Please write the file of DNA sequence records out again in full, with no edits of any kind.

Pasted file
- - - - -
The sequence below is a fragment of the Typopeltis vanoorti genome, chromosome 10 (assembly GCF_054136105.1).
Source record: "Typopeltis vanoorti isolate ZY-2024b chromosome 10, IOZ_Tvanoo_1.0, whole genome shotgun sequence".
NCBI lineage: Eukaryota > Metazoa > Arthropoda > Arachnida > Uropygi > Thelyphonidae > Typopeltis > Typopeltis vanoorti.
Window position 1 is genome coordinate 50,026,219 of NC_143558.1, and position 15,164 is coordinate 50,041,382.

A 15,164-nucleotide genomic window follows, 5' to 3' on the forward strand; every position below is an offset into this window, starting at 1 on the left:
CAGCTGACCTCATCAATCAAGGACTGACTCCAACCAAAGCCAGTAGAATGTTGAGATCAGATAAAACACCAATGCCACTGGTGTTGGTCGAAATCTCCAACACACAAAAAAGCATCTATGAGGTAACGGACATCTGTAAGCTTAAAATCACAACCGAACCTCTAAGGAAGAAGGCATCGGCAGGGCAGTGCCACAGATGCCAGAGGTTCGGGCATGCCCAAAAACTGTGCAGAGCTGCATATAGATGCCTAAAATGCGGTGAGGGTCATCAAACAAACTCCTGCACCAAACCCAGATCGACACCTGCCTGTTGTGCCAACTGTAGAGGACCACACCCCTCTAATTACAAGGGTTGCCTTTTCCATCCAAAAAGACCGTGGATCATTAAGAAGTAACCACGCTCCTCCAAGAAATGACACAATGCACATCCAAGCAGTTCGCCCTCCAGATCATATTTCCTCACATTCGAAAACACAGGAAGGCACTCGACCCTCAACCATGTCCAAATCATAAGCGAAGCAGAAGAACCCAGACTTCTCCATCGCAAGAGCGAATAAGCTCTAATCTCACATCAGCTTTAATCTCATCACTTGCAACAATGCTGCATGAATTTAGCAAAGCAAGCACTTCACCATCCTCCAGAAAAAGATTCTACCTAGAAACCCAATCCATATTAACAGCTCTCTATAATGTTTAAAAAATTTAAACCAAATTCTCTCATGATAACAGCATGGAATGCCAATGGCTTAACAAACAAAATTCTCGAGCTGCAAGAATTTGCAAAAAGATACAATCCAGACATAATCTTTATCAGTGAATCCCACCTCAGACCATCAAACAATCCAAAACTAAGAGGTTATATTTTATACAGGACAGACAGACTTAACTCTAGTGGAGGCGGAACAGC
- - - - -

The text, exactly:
The sequence below is a fragment of the Typopeltis vanoorti genome, chromosome 10 (assembly GCF_054136105.1).
Source record: "Typopeltis vanoorti isolate ZY-2024b chromosome 10, IOZ_Tvanoo_1.0, whole genome shotgun sequence".
NCBI lineage: Eukaryota > Metazoa > Arthropoda > Arachnida > Uropygi > Thelyphonidae > Typopeltis > Typopeltis vanoorti.
Window position 1 is genome coordinate 50,026,219 of NC_143558.1, and position 15,164 is coordinate 50,041,382.

A 15,164-nucleotide genomic window follows, 5' to 3' on the forward strand; every position below is an offset into this window, starting at 1 on the left:
CAGCTGACCTCATCAATCAAGGACTGACTCCAACCAAAGCCAGTAGAATGTTGAGATCAGATAAAACACCAATGCCACTGGTGTTGGTCGAAATCTCCAACACACAAAAAAGCATCTATGAGGTAACGGACATCTGTAAGCTTAAAATCACAACCGAACCTCTAAGGAAGAAGGCATCGGCAGGGCAGTGCCACAGATGCCAGAGGTTCGGGCATGCCCAAAAACTGTGCAGAGCTGCATATAGATGCCTAAAATGCGGTGAGGGTCATCAAACAAACTCCTGCACCAAACCCAGATCGACACCTGCCTGTTGTGCCAACTGTAGAGGACCACACCCCTCTAATTACAAGGGTTGCCTTTTCCATCCAAAAAGACCGTGGATCATTAAGAAGTAACCACGCTCCTCCAAGAAATGACACAATGCACATCCAAGCAGTTCGCCCTCCAGATCATATTTCCTCACATTCGAAAACACAGGAAGGCACTCGACCCTCAACCATGTCCAAATCATAAGCGAAGCAGAAGAACCCAGACTTCTCCATCGCAAGAGCGAATAAGCTCTAATCTCACATCAGCTTTAATCTCATCACTTGCAACAATGCTGCATGAATTTAGCAAAGCAAGCACTTCACCATCCTCCAGAAAAAGATTCTACCTAGAAACCCAATCCATATTAACAGCTCTCTATAATGTTTAAAAAATTTAAACCAAATTCTCTCATGATAACAGCATGGAATGCCAATGGCTTAACAAACAAAATTCTCGAGCTGCAAGAATTTGCAAAAAGATACAATCCAGACATAATCTTTATCAGTGAATCCCACCTCAGACCATCAAACAATCCAAAACTAAGAGGTTATATTTTATACAGGACAGACAGACTTAACTCTAGTGGAGGCGGAACAGC